‘The Mandalorian’ Ep. 3 Recap & Review- How Much Is A Baby Yoda Truly Worth, Anyway?

Titled “The Sin”, episode three of The Mandalorian fittingly explores Mando’s “betrayal” and his bounty of beskar steel (not unlike Judas’ 30 pieces of silver) received upon delivery of the package. That package is, of course, the cute and cuddly baby Yoda that is driving people nuts with Yoda madness right now.  More information on what the Client (Werner Herzog) has planned for Yoda are hinted at, but also a deeper dive into Mandalorian culture than we’ve seen since in any live-action Star Wars film.

Jon Favreau and Dave Filoni continue to cram a lot of information into each 30-minute episode, but I think Deborah Chow (who will direct the upcoming Obi-Wan Kenobi series) handles it best of all the directors so far. The action moves swift, Yoda gets his share of time to be adorable, and every action leaves you on the edge of your seat with anticipation for what comes next.

Right off the bat, the question that has been dreading all of us gets answered. Will Mando (Pedro Pascal) REALLY hand baby Yoda over to the Client and Dr. Pershing (Omid Abtahi) to have whatever done to him?  “I don’t know if he wants to eat it or hang it on his wall”, is an unfortunate comment from Greef Kara (Carl Weathers), conjuring up all  kinds of nasty images in mind. The answer is “Yes”, yes he will. And it’s awful to watch; the child’s sad, “You’re really gonna do this to me?” looks breaking your heart as Mando accepts payment for the delivery. Be prepared to really want Mando to tumble into his own personal sarlaac pit for a while, folks.

What comes next is, for me, the best part of this episode and the series thus far, as an entire tranche of beskar steel means a trip to the mysterious Armorer. Last episode’s battle with a Mudhorn has left Mando’s armor ruined, but now he’s got the beskar for a shiny new one (That’s going to be a new Funko, just you wait), with enough left over for the Foundlings. She also crafts him some of those cool “Whistling Bird” tracer missiles we’ve seen attached to his wrists. We also get a sense of the conflict within the protagonist as he dismisses a Mudhorn insignia by saying his victory wasn’t “clean” because he received help from an “enemy” who did not know he was an enemy, referring to baby Yoda.  If you’re wondering how he could bear to turn baby Yoda over, this pretty much covers it. He saw the child not as just another bounty to be cashed in, but as an adversary.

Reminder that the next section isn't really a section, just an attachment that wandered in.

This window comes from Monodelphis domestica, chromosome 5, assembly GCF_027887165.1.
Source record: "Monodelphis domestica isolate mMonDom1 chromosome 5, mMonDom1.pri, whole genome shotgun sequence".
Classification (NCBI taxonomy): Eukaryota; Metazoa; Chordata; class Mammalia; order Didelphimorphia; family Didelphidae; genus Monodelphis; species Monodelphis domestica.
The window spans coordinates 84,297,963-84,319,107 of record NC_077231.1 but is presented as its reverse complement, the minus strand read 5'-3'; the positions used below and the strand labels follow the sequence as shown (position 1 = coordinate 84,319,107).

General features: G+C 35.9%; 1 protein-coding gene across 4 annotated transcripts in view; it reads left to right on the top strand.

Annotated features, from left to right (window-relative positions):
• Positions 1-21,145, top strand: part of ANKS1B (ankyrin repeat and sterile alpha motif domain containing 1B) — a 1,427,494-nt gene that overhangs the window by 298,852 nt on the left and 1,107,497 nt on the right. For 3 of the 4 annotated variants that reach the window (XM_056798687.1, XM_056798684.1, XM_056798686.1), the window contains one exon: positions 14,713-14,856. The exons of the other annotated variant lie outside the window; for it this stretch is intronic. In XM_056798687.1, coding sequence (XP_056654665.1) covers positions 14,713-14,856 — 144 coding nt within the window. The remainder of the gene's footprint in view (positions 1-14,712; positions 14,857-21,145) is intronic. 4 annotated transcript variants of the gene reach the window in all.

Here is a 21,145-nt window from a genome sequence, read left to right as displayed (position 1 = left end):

Furthermore, we get a look at the rest of the hidden Mandalorian clan hidden underground, the result of a great purge by the Empire. A fleshing out of the flashbacks seen in previous episodes reveal Imperial battle droids slaughtering the Mandalorian people. It’s for this reason that we learn only one Mandalorian is allowed above ground at a time, while the others hide in the shadows. That’s some new information that explains so much. Believe it or not, we’re only about 10 minutes into this episode and already so much has been learned. It’s unclear when this Great Purge happened, perhaps at the same time the Jedi were destroyed during Order 66? The timing would make sense, and Palpatine would seek to destroy all potential threats to his rule.

Decked out in his shiny AF Mandalorian armor, Mando is scorned by everyone, but walks confidently to meet Greef for his next assignment. After some bragging, and an offer to hit up a space brothel for some R&R, Mando takes a job that will send him far away from any thoughts of what he’s done. But he can’t help himself and keeps asking questions about what Yoda’s fate will be, drawing suspicion from Guild members and others.

You can un-cancel those orders for Mandalorian action figures a few minutes later when he decides, literally seconds before takeoff, that he can’t leave his little pal behind. Returning to the Client’s hideout, he overhears a conversation about extracting the “necessary material”, which I think lends credence to any “cloning” theories out there, and decides enough is enough. Busting in and taking out a few lame Stormtroopers, Mando finally finds baby Yoda with Dr. Pershing who, surprise, may not be the bad guy we think he is. He instead acts to protect the child, thinking the Mandalorian is there to kill it. That said, Pershing might’ve been lying so as not to be shot full of holes, or perhaps he has a larger mission in mind that we know nothing about?

The Mandalorian has betrayed his oath as a bounty hunter, which I guess makes for his next sin of the episode, although it’s done to stick with his personal code. Unfortunately for him, his actions have every bounty hunter on the planet after him, and they track him down, led by Greef, just as he reaches the Razor Crest. A fierce firefight breaks out, and just as it appears all hope is lost, the rest of his Mandalorian clan emerge, ready for battle. Outside of the animated shows we’ve never seen this many Mandalorians together before and it’s quite the sight. Their emergence from hiding means they will have to find a new hiding place, but it shows the Mandalorians may be small in number, but their loyalty to one another is stronger than ever.

The episode ends with Mando offering Yoda his favorite toy, the knob from a ship’s lever. Everything is right again, but clearly that won’t last.  Every episode has changed the show’s dynamic in some crucial way, and now with “The Sin” we see the predator become the prey. I won’t be surprised if it becomes something entirely different next week, but whatever it becomes I’m fully aboard to see how it plays out.